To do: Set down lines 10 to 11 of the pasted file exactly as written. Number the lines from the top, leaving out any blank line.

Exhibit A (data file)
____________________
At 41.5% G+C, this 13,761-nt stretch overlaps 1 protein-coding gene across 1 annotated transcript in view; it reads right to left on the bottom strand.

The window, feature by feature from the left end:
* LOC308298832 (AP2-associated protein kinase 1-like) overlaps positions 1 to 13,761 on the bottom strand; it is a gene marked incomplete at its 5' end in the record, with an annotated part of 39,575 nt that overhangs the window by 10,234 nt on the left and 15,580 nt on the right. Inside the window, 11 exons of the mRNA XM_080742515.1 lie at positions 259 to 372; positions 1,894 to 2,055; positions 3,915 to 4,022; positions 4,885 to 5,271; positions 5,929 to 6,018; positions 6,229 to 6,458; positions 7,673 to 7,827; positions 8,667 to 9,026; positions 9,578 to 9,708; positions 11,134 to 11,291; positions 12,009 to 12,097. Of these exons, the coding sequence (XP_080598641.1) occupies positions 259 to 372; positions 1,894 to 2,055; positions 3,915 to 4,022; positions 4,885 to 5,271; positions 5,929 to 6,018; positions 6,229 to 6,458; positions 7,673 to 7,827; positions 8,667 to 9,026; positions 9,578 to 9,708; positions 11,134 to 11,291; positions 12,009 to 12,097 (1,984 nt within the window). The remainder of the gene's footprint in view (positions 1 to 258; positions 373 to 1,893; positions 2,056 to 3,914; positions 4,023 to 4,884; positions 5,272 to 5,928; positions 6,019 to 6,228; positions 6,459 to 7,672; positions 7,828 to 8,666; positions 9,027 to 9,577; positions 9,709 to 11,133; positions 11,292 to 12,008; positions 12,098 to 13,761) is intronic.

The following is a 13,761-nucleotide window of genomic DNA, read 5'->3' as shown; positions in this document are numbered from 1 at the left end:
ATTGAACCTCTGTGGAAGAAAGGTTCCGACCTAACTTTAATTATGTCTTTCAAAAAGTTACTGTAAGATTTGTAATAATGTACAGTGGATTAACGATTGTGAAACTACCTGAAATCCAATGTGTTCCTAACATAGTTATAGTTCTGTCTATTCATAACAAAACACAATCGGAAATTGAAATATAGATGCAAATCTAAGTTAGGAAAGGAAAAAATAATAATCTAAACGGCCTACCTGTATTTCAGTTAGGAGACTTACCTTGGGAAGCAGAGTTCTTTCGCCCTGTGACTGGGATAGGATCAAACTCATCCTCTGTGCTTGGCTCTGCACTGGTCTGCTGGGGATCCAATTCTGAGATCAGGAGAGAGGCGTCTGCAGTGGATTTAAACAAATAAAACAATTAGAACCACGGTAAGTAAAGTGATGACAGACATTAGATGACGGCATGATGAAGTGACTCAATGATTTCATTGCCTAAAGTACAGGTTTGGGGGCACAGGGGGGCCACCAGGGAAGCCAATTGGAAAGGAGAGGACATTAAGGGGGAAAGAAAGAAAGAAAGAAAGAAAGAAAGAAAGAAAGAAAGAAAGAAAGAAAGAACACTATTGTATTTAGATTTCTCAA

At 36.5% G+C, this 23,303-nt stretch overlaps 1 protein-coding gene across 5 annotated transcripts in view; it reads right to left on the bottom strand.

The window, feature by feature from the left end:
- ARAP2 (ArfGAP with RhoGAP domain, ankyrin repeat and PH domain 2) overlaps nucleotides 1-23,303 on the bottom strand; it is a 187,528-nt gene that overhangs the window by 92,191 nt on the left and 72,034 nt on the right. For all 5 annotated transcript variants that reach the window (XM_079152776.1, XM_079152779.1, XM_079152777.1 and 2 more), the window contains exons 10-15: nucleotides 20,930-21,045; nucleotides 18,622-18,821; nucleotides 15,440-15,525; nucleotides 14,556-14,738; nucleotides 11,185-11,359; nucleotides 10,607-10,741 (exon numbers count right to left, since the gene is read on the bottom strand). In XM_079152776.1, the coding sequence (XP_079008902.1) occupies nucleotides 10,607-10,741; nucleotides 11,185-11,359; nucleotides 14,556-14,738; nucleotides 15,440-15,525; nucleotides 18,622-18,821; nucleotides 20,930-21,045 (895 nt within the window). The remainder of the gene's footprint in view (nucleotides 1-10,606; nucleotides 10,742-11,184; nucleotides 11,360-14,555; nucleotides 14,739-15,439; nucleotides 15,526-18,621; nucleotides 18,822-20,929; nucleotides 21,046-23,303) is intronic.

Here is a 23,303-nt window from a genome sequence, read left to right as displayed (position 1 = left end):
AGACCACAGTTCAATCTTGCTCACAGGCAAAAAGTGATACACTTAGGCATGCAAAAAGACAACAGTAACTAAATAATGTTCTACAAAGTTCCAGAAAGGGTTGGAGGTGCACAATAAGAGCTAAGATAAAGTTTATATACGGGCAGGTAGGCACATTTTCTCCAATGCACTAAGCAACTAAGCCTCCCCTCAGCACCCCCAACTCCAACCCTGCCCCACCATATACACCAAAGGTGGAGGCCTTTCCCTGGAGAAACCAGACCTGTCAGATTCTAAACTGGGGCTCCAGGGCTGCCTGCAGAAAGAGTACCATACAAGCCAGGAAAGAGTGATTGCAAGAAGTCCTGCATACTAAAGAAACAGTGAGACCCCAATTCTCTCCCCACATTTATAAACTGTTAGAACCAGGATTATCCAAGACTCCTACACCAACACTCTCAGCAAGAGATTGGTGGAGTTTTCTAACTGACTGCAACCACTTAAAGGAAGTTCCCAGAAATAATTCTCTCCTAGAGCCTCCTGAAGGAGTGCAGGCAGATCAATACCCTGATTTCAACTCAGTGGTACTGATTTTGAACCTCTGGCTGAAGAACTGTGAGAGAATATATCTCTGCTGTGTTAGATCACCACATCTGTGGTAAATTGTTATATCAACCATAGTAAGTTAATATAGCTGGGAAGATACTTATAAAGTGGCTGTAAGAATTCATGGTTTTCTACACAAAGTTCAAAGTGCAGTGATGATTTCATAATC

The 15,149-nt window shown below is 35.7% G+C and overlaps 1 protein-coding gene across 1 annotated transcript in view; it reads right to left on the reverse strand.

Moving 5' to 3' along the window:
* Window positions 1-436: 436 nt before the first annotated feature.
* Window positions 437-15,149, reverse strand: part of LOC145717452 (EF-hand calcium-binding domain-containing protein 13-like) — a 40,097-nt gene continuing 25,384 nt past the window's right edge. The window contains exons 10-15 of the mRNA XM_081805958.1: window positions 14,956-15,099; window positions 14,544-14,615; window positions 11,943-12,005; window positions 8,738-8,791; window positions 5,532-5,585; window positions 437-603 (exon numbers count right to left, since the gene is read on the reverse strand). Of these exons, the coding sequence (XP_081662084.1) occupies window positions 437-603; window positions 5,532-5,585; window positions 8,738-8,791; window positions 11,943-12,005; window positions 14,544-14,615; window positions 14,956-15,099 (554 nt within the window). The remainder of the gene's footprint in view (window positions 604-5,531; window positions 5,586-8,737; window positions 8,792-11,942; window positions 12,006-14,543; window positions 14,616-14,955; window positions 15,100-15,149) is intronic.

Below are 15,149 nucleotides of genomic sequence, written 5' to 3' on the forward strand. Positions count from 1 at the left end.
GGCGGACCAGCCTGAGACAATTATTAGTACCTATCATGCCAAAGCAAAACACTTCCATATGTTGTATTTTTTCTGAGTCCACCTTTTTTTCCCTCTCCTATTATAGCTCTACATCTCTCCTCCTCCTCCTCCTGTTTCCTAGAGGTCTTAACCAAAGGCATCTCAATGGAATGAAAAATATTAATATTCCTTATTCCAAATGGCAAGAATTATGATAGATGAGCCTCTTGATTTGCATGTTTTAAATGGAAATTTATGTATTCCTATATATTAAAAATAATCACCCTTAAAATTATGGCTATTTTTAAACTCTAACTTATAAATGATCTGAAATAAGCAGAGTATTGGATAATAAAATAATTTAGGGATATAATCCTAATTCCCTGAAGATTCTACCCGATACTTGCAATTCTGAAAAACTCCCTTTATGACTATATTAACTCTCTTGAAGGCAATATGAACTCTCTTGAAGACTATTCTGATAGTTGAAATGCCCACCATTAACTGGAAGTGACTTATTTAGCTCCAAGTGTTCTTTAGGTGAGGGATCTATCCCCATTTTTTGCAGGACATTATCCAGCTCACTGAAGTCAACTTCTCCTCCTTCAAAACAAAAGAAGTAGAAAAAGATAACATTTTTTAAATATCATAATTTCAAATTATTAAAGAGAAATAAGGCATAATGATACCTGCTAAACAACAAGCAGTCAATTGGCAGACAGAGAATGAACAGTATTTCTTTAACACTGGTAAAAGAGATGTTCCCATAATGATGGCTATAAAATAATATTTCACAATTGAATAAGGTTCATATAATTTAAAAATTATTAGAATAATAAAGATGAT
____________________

AGACCACAGTTCAATCTTGCTCACAGGCAAAAAGTGATACACTTAGGCATGCAAAAAGACAACAGTAACTAAATAATGTTCTACAAAGTTCCAGAAAGGGTTGGAGGTGCACAATAAGAGCTAAGATAAAGTTTATATACGGGCAGGTAGGCACATTTTCTCCAATGCACTAAGCAACTAAGCCTCCCCTCAGCACCCCCAACTCCAACCCTGCCCCACCATATACACCAAAGGTGGAGGCCTTTCCCTGGAGAAACCAGACCTGTCAGATTCTAAACTGGGGCTCCAGGGCTGCCTGCAGAAAGAGTACCATACAAGCCAGGAAAGAGTGATTGCAAGAAGTCCTGCATACTAAAGAAACAGTGAGACCCCAATTCTCTCCCCACATTTATAAACTGTTAGAACCAGGATTATCCAAGACTCCTACACCAACACTCTCAGCAAGAGATTGGTGGAGTTTTCTAACTGACTGCAACCACTTAAAGGAAGTTCCCAGAAATAATTCTCTCCTAGAGCCTCCTGAAGGAGTGCAGGCAGATCAATACCCTGATTTCAACTCAGTGGTACTGATTTTGAACCTCTGGCTGAAGAACTGTGAGAGAATATATCTCTGCTGTGTTAGATCACCACATCTGTGGTAAATTGTTATATCAACCATAGTAAGTTAATATAGCTGGGAAGATACTTATAAAGTGGCTGTAAGAATTCATGGTTTTCTACACAAAGTTCAAAGTGCAGTGATGATTTCATAATC

The 15,149-nt window shown below is 35.7% G+C and overlaps 1 protein-coding gene across 1 annotated transcript in view; it reads right to left on the reverse strand.